Year by year, computers, storage devices and music players have shed size and weight. And for decades, it has been happening with cellphones, too.
But now cellphones, and smartphones in particular, are going the way of the television: They just keep getting bigger and bigger. And people keep buying them.
The trend became even more apparent this week, as handset makers introduced a number of big-screen smartphones from five diagonal inches to more than seven inches at the Mobile World Congress trade show in Barcelona, Spain.
Samsung Electronics, Sony and the Chinese manufacturers Huawei and ZTE, among others, are all betting that consumers find images and video to be more vivid and engaging on a bigger screen, and that they may prefer to carry a larger phone instead of both a smartphone and a tablet.
The turn to bigger screens is a sharp departure from the dominant strategy of phone makers just a few years ago, when critics often and loudly mocked devices with big screens, joking that people would never buy them because they would not fit in the pockets of tight hipster jeans, or because people would not want to be seen clutching big devices to their skulls.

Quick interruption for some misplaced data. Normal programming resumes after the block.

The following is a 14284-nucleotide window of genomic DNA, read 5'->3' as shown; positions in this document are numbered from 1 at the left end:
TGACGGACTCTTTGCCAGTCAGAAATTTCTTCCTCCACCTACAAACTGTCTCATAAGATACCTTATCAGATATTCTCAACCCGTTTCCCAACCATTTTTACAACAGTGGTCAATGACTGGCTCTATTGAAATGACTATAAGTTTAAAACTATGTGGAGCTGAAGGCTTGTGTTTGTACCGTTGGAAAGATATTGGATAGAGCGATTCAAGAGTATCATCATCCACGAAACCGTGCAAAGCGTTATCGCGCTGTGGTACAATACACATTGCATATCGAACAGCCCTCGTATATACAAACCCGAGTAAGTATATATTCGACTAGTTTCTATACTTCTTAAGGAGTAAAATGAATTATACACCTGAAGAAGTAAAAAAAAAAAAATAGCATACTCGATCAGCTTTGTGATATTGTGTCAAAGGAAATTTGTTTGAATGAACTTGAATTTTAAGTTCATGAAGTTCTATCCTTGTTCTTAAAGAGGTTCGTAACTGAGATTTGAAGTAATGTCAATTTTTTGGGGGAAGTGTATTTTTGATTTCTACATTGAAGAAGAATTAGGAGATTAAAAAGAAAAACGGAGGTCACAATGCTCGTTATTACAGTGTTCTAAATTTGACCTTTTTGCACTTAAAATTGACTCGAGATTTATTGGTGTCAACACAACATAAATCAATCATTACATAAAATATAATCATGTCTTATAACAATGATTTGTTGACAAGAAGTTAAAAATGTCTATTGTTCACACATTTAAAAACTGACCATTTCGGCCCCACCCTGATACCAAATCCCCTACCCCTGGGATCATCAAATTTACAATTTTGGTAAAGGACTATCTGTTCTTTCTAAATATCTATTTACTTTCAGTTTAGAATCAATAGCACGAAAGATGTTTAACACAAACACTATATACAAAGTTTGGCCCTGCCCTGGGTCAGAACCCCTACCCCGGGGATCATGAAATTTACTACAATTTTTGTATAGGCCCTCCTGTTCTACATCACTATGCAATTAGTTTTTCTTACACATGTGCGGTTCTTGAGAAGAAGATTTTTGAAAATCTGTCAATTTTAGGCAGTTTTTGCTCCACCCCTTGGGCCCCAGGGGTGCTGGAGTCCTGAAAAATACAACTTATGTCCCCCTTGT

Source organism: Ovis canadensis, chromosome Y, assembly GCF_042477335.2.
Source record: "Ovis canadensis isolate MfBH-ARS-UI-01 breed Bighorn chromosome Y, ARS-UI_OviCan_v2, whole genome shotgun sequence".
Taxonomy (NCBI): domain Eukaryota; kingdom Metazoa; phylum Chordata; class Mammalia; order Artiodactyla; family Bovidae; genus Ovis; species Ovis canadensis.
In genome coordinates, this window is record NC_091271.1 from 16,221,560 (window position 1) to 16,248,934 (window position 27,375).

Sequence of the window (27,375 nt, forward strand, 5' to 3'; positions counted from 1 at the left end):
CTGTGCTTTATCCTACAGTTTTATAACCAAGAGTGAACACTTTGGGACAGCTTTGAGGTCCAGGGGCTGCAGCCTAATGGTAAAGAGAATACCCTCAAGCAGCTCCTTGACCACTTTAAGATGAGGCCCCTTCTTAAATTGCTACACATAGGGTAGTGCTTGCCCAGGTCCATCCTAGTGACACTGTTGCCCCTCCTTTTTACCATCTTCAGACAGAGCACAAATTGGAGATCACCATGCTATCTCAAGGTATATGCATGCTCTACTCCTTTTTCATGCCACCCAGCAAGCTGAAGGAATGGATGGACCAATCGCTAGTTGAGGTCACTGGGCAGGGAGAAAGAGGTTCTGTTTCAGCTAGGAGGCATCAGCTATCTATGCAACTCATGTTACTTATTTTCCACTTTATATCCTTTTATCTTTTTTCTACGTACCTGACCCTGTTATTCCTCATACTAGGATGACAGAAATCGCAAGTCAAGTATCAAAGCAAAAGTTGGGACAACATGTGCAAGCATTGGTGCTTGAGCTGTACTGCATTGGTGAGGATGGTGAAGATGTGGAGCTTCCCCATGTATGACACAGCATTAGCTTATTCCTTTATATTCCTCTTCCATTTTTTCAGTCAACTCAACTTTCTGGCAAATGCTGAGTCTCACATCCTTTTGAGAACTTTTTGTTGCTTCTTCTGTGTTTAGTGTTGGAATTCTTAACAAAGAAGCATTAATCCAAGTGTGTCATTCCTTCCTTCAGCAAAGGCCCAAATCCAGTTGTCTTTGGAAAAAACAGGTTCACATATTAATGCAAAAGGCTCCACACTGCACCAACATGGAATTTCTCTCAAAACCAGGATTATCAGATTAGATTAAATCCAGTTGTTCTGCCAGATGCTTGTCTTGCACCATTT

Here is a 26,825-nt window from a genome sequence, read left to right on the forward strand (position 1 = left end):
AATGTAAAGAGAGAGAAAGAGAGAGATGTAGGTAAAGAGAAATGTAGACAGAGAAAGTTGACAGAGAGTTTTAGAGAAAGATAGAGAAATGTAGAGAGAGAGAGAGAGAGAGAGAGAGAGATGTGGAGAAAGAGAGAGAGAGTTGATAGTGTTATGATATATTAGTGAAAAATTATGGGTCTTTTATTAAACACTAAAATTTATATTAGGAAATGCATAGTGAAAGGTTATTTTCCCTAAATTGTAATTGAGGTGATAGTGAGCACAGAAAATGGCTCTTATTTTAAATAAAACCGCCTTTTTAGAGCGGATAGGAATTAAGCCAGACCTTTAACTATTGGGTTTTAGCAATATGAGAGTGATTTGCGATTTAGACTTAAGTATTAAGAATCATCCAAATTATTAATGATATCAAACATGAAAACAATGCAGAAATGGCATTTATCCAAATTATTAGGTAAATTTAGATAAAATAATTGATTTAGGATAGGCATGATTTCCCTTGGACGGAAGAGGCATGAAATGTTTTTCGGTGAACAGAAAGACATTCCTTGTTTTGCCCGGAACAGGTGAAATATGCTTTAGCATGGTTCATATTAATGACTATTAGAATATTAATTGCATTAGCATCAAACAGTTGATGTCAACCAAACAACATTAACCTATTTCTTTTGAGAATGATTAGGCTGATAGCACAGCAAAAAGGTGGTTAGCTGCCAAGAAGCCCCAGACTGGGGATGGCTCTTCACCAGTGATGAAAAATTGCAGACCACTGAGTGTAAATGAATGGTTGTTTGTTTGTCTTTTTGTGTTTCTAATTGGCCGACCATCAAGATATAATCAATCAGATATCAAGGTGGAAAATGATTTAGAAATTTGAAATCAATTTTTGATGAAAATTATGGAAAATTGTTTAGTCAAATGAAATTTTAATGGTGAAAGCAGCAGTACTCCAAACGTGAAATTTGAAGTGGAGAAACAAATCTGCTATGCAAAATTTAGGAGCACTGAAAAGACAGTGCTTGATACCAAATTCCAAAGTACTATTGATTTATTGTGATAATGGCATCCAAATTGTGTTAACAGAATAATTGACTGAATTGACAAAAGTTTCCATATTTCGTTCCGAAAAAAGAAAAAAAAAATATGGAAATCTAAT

But Samsung, the No. 1 phone maker in the world, pushed hard on phones with bigger screens, and the effort has paid off with millions of units sold, particularly in Asia.
Samsung has said its research found that people liked bigger-screen phones because they wanted a device that was good for handwriting, drawing and sharing notes. Asian-language speakers found it easier to write characters on a device using a pen rather than
Now Samsung and other phone makers believe they will find a more receptive audience outside Asia, too, including in the United States and Europe.
The cultural difference is not much, said Lee Young-hee, head of marketing for Samsungs mobile division. Most people like the bigger display its more and more welcomed by people around the world.
Demand for big-screen phones is clearly strong. IDC, the research firm, estimates that at least 20% of all smartphones shipped last year in China, the largest smartphone market in the world, were five inches or larger. It predicts that number will balloon to 50% by 2017.
IDC also recently predicted that the growth of tablet sales would slow this year, partly because many people are gravitating toward larger phones and shifting away from smaller tablets.